Around 50 years ago, while wandering around Beer-Sheva's Bedouin market, BGU's Prof. Yigal Ronen came across a piece of oval material with a seal imprinted with a figure of a roaring lion standing on all fours. Ronen asked the merchant where the stamp came from, but the seller could not answer and agreed to sell it for only 10 old shekels.
Ronen was intrigued and noticed that this seal bore the word "l'Shema," and that it was suspiciously similar to the famous seal found at Megiddo, inscribed with the words, “l'Shema eved Yerov'am." This seal was published in 1904 and aroused great interest around the world since it was the largest seal among the Hebrew seals discovered to date.
The fact that the seal bought by Ronen was sold in a street market and at a low price immediately raised the concern that it was not an original and ancient find, but he decided to present it to researchers dealing with the subject in order to check its originality. The tests were carried out carefully in collaboration with researchers from BGU, the Geological Survey of Jerusalem and the Israel Antiquities Authority. The researchers who assisted in the study were Prof. Eliezer Oren, Prof. Shmuel Ahituv and Dr. Yuva Goren of BGU; Dr. Avner Ayalon and Dr. Mira Bar-Matthews of the Geological Survey of Jerusalem; and Dr. Orit Shamir of the Israel Antiquities Authority. It was authenticated and also shown to be a royal seal, a smaller version of others used by royal officials.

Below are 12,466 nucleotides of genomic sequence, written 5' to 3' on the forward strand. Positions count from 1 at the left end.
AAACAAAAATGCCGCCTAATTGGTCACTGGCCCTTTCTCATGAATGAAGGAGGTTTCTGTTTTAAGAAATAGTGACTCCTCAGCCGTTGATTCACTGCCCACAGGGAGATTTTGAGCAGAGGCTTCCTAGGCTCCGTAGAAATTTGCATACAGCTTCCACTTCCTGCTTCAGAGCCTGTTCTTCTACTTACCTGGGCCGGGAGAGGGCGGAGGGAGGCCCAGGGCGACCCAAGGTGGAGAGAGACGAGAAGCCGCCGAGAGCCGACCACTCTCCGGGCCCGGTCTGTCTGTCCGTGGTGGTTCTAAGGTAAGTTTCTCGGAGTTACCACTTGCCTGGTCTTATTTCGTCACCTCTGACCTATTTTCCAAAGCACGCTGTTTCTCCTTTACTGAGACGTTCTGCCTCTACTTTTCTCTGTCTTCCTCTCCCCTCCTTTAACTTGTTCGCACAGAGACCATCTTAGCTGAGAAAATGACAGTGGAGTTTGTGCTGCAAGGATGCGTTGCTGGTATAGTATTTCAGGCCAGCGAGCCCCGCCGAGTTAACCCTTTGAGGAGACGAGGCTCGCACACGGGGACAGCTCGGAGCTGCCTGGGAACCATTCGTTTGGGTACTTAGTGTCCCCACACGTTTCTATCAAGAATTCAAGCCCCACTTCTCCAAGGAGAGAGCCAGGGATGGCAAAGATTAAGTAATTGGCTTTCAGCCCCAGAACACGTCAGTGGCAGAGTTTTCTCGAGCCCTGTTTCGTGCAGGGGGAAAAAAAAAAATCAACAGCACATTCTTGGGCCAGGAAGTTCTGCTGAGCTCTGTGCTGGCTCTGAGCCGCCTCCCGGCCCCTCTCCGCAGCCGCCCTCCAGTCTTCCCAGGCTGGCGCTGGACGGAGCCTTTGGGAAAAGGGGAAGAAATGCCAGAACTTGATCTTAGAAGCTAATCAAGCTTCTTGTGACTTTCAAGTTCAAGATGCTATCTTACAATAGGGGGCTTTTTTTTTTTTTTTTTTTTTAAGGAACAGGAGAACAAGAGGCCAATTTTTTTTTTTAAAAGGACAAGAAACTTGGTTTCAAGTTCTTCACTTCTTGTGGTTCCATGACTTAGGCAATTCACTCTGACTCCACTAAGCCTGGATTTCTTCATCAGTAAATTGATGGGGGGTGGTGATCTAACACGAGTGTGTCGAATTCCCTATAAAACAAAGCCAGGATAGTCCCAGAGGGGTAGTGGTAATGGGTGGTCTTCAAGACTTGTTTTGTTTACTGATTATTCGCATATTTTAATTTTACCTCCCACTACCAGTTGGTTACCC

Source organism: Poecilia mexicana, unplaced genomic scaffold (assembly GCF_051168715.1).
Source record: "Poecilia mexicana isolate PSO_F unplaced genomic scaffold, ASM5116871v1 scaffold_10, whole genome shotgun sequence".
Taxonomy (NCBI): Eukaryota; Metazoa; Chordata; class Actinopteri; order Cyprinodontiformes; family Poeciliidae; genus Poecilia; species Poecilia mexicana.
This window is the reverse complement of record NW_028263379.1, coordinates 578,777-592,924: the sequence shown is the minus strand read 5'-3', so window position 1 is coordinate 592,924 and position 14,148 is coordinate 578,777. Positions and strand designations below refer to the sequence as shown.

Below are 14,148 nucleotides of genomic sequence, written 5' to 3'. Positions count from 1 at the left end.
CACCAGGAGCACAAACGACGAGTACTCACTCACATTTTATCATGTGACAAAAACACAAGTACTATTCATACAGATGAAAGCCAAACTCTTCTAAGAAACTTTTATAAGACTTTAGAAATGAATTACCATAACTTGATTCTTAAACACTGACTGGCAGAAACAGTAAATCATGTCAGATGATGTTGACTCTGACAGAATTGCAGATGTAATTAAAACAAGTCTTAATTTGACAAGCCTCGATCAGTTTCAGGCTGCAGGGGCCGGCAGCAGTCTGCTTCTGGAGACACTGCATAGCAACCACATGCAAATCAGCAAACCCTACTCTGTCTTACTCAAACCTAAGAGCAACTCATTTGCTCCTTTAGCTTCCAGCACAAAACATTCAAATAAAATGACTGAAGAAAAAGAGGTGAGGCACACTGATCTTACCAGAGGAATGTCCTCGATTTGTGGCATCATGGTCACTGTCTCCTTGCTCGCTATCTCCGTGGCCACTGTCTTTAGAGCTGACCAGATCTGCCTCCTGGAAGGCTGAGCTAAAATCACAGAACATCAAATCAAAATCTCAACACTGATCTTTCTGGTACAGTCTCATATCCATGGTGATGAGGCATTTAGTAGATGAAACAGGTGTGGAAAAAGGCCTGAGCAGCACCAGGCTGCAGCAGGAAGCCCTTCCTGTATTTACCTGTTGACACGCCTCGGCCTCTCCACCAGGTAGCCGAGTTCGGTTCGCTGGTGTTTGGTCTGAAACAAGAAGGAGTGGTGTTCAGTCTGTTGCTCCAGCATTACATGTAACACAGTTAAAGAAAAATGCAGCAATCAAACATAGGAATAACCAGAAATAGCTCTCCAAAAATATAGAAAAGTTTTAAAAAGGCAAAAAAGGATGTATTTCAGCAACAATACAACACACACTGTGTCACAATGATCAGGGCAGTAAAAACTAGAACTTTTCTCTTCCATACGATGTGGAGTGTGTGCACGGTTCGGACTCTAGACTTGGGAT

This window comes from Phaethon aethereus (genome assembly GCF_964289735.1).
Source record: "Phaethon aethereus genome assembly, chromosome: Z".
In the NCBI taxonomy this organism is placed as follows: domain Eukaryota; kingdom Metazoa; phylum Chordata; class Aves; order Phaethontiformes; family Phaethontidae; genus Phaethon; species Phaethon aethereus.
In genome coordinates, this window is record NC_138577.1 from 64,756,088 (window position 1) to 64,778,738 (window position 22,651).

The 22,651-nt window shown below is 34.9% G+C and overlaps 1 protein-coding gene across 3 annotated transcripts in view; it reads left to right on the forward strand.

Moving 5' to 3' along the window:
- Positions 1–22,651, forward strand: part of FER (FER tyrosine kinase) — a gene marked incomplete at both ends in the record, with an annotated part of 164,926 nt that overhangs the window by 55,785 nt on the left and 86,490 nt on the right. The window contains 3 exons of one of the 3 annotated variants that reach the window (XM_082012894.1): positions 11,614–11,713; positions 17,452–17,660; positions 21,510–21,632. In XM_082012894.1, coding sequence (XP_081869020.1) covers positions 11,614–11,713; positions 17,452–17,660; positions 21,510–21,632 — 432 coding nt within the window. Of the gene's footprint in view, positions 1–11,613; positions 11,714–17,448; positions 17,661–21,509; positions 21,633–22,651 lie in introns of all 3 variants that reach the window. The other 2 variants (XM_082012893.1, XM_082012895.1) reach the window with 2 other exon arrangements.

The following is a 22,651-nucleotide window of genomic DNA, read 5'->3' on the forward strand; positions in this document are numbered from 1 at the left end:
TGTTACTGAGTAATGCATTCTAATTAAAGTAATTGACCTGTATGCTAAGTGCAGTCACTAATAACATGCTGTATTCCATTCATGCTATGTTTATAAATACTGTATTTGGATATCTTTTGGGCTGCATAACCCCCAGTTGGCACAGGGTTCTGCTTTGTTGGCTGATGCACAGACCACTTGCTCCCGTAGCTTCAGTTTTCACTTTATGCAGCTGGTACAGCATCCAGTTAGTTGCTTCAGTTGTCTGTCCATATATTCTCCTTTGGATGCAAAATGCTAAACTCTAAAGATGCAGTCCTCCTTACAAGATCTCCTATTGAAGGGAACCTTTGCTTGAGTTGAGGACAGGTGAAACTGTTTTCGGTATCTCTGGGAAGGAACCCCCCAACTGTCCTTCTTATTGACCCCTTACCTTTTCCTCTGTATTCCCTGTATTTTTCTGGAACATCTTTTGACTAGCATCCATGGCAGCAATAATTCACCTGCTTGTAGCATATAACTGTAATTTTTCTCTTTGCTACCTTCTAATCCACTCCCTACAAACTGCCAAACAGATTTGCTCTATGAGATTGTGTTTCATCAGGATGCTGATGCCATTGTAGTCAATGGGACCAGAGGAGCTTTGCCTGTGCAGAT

Laboratory tests showed that the seal was formed from the soil around it, where limestone rocks are exposed near basalt-containing olivine, corresponding to areas in the Lower Galilee, and the Jezreel and Beit She'an valleys. It was also found that the stamp was sealed on a linen cloth when it was in a relatively dry state and was then attached at a temperature of around 750 degrees Celsius.
The seal, the earliest discovered in Israel, is oval and its maximum measurements 23.4 X 19.3 mm, with the stamp within meassuring 20 X 15 mm, dating from the Iron Age around 2300 years ago, and there is compelling evidence that it was a royal seal.
Following the discovery, the Ronen family agreed to hand over the seal to the Israel Antiquities Authority and transfer it to an exhibition at the Israel Museum.
An article on this seal will be published in the journal, Eretz Yisrael and later in the Israel Exploration Journal.
Times of Israel